Archive for July 26th, 2007

Why Do I Believe in God?

July 26, 2007


I am always interested in the posts that come to my site from self-professed atheists. They tend to live in a world far-removed from the one I inhabit (surrounded as I am with religious services and the whole culture of the Church). I never satisfy the questions posed (which usually demand rationalist answers, that, though they can be given, are not my particular strength). But I am interested in why someone does not believe in God – though my deepest suspicion is that the God they do not believe in has almost nothing to do with the God that I believe in – that is – I probably don’t believe in their God either.

But why do I believe in God? This is a question that has several answers – partly because my faith in God has gone through a number of permutations. I was born in a Southern Baptist family that was not pious nor active in the local Church. My older brother (5 years my senior) was a strong influence. During good weather, he and I would walk down the railroad tracks near our house (no trains on Sunday) to the local Baptist Church. I was Baptized there at age 7.

My earliest memories of a consciousness of God go back to those journeys down the railroad tracks. My brother believed in God. My Sunday School teachers believed in God – and always spoke in very kind terms about God. If we “stayed for preaching” the pastor would tend to yell a lot and talk about hell, but in my world, adults were always yelling about something and I paid little attention.

Instead, there was the kindness of a Sunday School teacher, the steadfastness of my older brother (who is still at the top of my hero list), and interestingly, the witness of icons. I know its strange to speak of icons in a Baptist Church, but my Sunday School room, like many others, had wonderful pictures (probably published by Broadman Press) of Jesus the Good Shepherd and Jesus and the Children. I add to that Raphael’s Sistine Madonna (here I join my witness to that of Dostoevsky and Fr. Sergei Bulgakov who wrote of the profound effect of this painting in their lives – Fr. Sergei credited his adult conversion back to the faith to an encounter with this painting in Dresden). My Sistine Madonna was simply a picture in the front of my Bible, given to me by my mother’s Sunday School class when I was born. Thus I cannot remember a time that Mary was absent from my relationship with Christ.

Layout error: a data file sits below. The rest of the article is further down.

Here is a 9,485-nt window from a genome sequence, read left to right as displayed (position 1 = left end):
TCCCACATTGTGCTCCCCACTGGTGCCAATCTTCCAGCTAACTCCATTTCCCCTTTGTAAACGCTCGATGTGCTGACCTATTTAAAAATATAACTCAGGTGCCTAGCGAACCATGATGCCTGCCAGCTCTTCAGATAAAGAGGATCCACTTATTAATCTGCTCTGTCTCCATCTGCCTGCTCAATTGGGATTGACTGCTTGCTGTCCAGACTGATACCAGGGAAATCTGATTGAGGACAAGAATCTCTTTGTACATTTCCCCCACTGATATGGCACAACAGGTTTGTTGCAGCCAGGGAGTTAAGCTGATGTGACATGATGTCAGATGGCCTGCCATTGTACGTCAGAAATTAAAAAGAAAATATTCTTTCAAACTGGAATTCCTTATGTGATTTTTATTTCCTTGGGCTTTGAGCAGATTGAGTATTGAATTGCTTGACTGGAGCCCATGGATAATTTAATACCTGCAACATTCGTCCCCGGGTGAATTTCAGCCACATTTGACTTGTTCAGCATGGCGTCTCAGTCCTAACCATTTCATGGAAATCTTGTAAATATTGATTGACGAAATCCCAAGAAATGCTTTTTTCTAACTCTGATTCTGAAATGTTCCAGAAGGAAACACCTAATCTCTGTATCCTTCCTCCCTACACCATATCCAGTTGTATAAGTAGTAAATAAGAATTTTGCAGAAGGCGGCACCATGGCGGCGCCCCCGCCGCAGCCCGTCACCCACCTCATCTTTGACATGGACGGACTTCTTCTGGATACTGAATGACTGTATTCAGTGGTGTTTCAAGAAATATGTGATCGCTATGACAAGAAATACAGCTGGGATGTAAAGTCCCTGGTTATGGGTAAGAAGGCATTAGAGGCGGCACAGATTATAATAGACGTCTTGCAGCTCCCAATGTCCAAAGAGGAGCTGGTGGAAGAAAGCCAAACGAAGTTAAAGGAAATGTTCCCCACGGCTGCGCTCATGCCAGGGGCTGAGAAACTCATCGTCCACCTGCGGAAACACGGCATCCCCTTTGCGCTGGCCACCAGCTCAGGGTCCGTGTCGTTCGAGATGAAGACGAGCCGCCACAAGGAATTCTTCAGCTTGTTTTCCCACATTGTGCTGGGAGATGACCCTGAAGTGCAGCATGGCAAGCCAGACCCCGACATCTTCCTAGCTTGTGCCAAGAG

I began to doubt the faith – or at least the faith as I was hearing it – between the ages of 10 and 13. No age can be more idealistic. And my idealism was being shattered left and right by the hypocrisy of adults and the growing realization that there were problems within my world. Not the least of which was the problem of racial hatred in the South. I was born in 1953 – thus at age ten and beyond the television was filled with images of the racial strife in my native South. I recall my brother leaving a service in protest when he was age 18 (I was 13 and thus his dependent protege). A guest preacher was invited that Sunday and took the occasion to preach against the racial integration of Furman University (a local Baptist college which later became my alma mater). My brother interrupted the sermon and shouted to the preacher, “You’re crazy as hell!” after which we left in protest. Thus my first protest was because I needed a ride home.

I floundered for several years. My brother was off in college. I read and listened. I never felt attracted to atheism – it seemed empty and shallow to me and full of despair. I had an almost innate sense of a transcendence in this world. I was no stranger to suffering or evil. At age ten, I lost one aunt to the devastations of an incurable disease, another to the insanity of a random murder. Grief, and the insanity of evil were among the most real experiences of my young life. The same year one of my closest cousins was diagnosed with the onset of childhood Rheumatoid Arthritis. I have written elsewhere of that relationship and the eventual witness of her life. But at the time it was simply one more example of the reality of suffering and the randomness of its victims.